“Confessions” From New York’s Downtown 80’s Art Scene

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Michael Holman. Rob Northway photo

By Michelle Trauring

New York, circa 1984, was like Paris of the 1920s. The downtown art scene and the uptown hip-hop scene were on fire at the same time, and not only did Michael Holman live through it, he helped shape it.

“It was the zenith of our own Belle Epoch. One hundred years from now, that time will be compared to the Italian Renaissance and every other Belle Epoch the world has experienced,” said the filmmaker, artist, writer, and musician who co-founded the band Gray with painter Jean-Michel Basquiat; created, managed and choreographed the New York City Breakers; and made the first nationally broadcasted hip-hop television show, “Graffiti Rock,” a reality in 1984.

Through Mr. Holman’s spoken word performance piece, “Confessions of a Subculturalist,” he brings this era back to life, as well as the years before and after, through his personal experiences and his archives.

“It’s taken all my life, almost up until the present moment, to collect and tell these stories,” he said.

When pressed for details during an interview with The Sag Harbor Express, he was tight-lipped. But this is what he did say.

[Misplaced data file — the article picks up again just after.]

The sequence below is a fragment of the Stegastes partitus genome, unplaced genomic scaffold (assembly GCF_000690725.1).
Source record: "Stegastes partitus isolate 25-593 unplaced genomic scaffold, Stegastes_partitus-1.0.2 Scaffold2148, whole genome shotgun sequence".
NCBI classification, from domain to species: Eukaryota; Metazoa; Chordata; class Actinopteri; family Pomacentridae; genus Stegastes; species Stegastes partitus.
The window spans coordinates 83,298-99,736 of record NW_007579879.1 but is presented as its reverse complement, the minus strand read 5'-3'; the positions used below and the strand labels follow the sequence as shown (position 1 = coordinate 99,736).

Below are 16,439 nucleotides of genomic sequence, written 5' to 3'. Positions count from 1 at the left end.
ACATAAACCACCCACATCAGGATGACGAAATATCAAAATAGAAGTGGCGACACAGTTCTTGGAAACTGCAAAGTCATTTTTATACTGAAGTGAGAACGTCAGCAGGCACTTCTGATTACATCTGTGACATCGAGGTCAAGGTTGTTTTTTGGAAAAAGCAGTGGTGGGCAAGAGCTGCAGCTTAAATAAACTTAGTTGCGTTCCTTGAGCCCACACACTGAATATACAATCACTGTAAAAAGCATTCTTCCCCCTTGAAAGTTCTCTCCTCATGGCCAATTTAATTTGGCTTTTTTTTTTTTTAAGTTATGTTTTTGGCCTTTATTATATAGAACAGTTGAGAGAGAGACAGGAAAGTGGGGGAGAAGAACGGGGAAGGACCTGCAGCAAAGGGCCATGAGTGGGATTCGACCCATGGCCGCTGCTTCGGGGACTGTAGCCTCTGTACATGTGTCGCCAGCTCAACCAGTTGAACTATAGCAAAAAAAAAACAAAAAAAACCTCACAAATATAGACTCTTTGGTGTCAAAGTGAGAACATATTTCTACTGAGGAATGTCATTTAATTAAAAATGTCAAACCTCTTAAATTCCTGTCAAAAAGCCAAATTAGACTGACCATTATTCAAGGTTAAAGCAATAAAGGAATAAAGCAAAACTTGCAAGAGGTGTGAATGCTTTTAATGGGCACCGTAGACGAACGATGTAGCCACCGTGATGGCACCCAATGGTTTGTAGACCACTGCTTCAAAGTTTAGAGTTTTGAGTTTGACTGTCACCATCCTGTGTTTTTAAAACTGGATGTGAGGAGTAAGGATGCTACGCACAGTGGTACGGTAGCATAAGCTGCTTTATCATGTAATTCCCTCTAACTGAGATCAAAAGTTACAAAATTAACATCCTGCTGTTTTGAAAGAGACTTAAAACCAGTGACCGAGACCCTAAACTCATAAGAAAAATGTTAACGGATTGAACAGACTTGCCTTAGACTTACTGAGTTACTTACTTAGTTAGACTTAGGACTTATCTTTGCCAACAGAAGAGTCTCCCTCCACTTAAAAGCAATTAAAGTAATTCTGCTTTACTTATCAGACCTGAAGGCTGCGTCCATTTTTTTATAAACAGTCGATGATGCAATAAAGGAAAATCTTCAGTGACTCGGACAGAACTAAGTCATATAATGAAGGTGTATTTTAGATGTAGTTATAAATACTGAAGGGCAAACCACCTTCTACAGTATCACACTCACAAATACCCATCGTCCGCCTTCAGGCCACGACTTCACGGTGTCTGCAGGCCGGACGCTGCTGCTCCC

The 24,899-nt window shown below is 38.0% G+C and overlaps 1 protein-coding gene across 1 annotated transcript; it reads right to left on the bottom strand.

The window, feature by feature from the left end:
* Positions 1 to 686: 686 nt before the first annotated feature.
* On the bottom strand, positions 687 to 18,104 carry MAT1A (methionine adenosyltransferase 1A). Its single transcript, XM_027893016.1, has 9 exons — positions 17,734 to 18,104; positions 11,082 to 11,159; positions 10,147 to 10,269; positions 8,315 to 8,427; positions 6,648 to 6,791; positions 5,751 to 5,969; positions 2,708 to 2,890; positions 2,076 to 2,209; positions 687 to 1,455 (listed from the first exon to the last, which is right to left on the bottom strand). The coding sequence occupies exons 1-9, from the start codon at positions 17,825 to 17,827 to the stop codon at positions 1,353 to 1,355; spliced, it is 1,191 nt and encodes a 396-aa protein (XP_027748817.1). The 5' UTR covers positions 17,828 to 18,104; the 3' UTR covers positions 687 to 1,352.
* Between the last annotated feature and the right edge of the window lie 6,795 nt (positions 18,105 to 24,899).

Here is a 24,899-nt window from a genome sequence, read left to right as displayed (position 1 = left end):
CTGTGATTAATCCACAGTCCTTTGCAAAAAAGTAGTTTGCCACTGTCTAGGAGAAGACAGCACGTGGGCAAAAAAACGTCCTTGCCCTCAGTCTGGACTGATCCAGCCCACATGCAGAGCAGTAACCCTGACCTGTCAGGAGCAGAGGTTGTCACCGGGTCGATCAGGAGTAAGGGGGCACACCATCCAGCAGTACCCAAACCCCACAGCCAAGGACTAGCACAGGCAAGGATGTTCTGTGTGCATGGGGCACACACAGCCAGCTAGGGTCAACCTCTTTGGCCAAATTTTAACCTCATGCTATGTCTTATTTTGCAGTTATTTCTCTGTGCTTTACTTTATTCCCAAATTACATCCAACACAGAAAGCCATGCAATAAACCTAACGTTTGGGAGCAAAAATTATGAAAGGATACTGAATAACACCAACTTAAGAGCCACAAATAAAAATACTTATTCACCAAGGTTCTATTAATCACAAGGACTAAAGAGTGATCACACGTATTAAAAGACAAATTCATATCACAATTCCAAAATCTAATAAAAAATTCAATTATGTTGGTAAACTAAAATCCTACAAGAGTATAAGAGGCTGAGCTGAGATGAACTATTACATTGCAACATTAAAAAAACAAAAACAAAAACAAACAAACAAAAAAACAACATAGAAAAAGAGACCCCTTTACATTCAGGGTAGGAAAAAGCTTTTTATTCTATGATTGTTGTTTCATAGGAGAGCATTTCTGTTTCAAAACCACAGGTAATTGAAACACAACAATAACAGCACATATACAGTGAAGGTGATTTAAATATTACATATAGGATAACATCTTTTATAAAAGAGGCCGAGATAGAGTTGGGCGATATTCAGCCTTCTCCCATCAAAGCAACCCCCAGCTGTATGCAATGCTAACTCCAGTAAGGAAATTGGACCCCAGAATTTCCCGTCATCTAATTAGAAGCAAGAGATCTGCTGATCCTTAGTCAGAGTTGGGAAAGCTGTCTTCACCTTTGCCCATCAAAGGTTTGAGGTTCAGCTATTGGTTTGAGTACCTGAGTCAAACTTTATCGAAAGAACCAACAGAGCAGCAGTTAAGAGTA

When was the first time you came out to the Hamptons?

I first started visiting Sag Harbor in the mid-1990s when I found opportunities to sail at the Sag Harbor Yacht Club. Then, my good friend, [artist] Sabina Streeter moved to Sag Harbor and she would invite me to visit often. We both go back to the Mudd Club days where we were regulars— and that history is quite bonding, emotionally. She also grew up in Bavaria, and so did I as an Army Brat, stationed in Germany, in the early 1960s. We’re around the same age, so we have so much in common.

Have you always been a creative type?

Yes, I’ve always, always been creative, but I’ve always, always expressed my creativity through multiple eclectic means. I’ve always wanted to do what I wanted to do as an artist, and never let reason or practicality stand in my way—sometimes unfortunately. I was a polymath, a Renaissance artist, long before it was popular. And the drama and conflict being so desperately disparate has caused me makes for great stories, I hope.

Did you ever have an ah-ha moment, when you realized you were doing the right thing?